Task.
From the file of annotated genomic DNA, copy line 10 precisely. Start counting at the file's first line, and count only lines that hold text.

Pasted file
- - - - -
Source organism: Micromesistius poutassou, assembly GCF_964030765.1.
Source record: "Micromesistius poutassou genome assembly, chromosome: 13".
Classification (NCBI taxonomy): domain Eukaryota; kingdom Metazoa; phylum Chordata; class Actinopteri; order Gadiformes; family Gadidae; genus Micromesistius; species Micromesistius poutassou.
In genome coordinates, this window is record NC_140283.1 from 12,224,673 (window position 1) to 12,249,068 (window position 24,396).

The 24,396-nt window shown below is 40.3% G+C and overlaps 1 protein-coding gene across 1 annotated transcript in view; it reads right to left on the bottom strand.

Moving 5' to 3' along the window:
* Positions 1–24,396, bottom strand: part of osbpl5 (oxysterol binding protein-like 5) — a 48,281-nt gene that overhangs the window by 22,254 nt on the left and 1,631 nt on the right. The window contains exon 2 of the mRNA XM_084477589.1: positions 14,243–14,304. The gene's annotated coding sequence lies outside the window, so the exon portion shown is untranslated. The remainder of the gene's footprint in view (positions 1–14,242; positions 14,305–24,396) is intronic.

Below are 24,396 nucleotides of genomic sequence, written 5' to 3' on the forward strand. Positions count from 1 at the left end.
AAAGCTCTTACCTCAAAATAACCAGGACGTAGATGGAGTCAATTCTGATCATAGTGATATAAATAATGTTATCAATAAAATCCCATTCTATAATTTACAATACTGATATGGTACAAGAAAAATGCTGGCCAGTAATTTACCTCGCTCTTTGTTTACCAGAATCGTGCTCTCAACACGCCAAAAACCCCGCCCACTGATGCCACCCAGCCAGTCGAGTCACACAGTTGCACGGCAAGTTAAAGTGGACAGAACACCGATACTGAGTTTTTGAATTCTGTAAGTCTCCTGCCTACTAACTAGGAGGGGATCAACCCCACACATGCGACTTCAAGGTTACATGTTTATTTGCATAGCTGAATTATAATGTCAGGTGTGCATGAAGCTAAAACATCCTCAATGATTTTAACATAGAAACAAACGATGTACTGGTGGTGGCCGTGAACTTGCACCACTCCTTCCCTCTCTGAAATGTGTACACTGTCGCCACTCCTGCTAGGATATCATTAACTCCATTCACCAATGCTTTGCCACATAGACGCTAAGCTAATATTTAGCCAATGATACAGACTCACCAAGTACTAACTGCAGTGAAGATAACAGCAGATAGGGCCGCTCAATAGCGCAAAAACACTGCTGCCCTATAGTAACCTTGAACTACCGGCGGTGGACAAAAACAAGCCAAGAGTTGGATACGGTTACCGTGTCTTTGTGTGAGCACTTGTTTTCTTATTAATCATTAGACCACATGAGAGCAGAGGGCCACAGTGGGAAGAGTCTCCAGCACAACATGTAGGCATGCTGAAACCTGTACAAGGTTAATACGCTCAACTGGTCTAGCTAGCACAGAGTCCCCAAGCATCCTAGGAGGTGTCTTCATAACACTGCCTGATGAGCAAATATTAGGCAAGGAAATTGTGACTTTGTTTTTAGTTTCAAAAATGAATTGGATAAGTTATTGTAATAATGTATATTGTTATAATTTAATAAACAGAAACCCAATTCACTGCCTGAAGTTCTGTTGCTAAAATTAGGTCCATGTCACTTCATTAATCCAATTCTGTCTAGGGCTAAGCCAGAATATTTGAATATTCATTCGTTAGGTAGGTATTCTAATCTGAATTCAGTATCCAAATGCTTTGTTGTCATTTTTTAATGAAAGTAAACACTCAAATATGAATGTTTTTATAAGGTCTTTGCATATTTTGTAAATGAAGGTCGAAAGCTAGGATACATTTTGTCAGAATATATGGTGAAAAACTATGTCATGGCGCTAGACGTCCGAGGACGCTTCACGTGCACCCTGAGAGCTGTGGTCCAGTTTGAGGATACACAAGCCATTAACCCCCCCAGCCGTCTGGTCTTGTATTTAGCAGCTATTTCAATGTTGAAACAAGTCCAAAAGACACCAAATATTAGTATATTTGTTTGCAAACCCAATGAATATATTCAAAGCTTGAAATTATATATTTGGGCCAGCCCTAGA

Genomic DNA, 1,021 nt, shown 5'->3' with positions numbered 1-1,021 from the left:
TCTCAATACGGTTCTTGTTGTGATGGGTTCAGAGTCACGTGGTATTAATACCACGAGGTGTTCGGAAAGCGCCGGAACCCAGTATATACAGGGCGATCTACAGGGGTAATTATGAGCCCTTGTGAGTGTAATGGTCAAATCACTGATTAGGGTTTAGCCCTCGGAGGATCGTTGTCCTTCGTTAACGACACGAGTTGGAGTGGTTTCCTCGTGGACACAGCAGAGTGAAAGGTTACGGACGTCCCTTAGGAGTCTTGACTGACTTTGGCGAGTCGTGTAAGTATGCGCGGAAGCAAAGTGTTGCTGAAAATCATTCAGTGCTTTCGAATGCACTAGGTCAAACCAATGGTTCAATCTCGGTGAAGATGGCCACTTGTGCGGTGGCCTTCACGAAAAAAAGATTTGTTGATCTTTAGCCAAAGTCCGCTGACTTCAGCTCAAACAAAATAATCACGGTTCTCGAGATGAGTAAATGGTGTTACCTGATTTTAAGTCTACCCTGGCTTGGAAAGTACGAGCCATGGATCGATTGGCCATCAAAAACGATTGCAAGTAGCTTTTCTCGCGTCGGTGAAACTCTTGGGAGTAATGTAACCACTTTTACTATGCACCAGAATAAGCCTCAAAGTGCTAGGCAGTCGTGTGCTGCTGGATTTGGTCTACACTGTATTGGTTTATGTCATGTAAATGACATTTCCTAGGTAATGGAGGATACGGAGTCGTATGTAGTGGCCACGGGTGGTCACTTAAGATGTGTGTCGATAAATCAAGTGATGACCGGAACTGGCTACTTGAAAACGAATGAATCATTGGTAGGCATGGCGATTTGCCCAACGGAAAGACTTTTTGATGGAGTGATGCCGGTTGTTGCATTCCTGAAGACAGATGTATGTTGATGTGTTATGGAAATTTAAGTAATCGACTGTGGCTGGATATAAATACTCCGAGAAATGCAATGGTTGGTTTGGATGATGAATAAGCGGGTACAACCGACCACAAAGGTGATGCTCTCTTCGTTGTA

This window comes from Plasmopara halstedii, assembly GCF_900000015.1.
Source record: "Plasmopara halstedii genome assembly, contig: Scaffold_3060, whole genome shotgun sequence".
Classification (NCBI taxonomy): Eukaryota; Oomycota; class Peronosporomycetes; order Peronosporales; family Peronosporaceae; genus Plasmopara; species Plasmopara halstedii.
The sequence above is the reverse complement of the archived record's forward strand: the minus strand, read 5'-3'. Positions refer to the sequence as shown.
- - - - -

Genomic DNA, 1,021 nt, shown 5'->3' with positions numbered 1-1,021 from the left: